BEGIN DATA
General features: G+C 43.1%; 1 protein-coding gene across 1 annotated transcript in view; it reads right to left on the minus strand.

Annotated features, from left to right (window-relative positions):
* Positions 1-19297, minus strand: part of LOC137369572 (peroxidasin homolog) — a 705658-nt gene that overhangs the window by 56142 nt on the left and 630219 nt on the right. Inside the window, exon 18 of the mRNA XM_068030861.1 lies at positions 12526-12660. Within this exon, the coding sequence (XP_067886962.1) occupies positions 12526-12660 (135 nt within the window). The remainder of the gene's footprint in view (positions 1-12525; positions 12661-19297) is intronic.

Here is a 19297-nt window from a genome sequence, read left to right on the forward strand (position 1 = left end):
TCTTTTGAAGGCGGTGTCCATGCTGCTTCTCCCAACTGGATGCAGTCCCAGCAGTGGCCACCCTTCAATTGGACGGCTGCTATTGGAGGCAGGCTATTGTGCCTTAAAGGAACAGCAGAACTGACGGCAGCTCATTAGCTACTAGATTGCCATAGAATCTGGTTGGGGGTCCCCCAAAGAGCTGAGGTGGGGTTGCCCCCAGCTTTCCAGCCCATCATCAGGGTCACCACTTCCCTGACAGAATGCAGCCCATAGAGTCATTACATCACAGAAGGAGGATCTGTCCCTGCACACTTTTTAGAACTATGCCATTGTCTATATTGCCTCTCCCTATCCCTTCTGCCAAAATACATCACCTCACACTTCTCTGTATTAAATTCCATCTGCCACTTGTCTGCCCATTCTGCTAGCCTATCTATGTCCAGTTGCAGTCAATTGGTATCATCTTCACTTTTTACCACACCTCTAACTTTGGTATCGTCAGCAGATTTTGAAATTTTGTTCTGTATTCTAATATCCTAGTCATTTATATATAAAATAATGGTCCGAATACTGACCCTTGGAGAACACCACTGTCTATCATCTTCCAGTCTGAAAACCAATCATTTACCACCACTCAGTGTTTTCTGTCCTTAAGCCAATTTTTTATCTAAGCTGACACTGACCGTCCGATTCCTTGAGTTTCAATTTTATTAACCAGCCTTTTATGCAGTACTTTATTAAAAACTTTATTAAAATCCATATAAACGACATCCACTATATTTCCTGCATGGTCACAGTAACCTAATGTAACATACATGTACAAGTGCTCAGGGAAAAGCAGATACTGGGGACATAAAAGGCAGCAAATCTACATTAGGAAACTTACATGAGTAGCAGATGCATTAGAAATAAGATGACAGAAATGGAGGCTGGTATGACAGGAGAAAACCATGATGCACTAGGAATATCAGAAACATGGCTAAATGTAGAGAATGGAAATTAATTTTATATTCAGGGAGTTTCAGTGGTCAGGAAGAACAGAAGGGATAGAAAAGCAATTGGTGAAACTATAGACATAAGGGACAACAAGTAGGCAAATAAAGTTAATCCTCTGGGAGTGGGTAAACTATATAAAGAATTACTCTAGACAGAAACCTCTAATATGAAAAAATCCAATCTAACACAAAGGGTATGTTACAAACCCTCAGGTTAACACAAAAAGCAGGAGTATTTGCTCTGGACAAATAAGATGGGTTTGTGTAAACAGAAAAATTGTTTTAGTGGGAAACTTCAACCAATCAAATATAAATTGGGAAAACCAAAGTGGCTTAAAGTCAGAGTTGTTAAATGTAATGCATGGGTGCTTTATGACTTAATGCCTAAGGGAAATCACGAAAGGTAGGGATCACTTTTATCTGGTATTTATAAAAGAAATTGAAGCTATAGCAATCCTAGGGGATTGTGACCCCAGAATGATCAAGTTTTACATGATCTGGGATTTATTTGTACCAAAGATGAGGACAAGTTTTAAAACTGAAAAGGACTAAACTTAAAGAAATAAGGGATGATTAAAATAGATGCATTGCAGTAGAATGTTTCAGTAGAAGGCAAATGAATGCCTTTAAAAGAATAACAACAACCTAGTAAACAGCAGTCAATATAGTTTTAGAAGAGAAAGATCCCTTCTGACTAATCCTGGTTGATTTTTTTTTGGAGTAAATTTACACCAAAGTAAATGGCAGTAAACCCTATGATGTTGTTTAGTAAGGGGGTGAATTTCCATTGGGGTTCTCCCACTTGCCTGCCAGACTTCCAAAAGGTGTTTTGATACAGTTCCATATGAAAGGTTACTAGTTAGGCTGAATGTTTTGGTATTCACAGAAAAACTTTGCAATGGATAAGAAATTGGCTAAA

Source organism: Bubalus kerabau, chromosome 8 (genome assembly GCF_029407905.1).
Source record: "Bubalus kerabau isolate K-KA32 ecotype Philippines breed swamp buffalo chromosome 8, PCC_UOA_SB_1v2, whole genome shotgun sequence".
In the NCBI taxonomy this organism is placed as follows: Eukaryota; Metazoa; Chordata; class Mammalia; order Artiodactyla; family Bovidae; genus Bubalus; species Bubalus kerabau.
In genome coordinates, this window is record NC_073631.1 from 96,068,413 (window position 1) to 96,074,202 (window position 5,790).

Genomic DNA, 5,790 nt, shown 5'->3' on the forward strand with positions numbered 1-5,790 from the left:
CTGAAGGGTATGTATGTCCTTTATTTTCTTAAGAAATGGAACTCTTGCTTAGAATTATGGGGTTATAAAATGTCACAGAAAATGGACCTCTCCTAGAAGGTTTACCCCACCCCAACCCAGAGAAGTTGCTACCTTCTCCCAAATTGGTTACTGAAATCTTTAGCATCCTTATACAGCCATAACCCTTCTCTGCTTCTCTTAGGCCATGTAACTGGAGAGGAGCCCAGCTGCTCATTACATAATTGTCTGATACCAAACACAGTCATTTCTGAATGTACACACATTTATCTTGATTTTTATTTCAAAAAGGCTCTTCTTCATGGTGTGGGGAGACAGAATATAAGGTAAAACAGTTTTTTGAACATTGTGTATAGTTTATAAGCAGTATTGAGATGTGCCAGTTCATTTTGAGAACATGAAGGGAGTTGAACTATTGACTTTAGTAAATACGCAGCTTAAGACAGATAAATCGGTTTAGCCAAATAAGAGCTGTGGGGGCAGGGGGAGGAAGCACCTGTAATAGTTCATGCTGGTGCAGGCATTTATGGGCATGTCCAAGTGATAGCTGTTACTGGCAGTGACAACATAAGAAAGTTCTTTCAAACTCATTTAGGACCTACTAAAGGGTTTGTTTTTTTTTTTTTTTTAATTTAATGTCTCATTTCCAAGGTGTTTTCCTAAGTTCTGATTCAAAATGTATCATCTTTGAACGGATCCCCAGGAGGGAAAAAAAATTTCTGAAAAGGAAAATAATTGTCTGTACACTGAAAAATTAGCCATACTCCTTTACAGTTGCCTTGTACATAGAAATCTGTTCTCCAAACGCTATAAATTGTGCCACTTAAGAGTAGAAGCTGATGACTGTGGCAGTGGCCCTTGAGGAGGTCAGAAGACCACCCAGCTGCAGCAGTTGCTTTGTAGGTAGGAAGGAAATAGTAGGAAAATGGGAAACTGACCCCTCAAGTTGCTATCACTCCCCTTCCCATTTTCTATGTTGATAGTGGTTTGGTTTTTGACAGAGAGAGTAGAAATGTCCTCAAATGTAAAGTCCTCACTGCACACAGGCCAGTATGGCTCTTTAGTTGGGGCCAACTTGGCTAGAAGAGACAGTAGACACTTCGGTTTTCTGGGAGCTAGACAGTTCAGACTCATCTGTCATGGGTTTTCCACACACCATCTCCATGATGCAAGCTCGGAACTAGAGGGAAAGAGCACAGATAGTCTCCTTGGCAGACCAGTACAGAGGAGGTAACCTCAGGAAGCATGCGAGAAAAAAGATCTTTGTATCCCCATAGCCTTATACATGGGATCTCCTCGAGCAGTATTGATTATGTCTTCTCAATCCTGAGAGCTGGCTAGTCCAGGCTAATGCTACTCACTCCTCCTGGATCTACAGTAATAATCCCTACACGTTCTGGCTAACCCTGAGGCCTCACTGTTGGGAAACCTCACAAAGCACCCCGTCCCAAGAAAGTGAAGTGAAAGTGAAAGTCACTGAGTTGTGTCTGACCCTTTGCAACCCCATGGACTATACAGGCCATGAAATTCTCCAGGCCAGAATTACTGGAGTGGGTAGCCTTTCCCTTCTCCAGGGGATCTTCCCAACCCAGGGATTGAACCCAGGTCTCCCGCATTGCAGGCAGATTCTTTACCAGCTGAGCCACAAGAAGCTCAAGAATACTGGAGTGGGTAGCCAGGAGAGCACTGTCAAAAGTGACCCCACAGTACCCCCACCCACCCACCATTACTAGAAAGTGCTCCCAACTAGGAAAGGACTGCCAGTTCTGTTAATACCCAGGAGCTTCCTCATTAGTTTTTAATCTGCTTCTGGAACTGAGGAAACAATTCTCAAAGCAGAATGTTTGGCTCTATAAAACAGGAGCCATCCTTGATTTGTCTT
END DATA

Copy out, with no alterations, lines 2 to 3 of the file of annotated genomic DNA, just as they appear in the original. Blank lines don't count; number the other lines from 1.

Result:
Annotated features, from left to right (window-relative positions):
* Positions 1-19297, minus strand: part of LOC137369572 (peroxidasin homolog) — a 705658-nt gene that overhangs the window by 56142 nt on the left and 630219 nt on the right. Inside the window, exon 18 of the mRNA XM_068030861.1 lies at positions 12526-12660. Within this exon, the coding sequence (XP_067886962.1) occupies positions 12526-12660 (135 nt within the window). The remainder of the gene's footprint in view (positions 1-12525; positions 12661-19297) is intronic.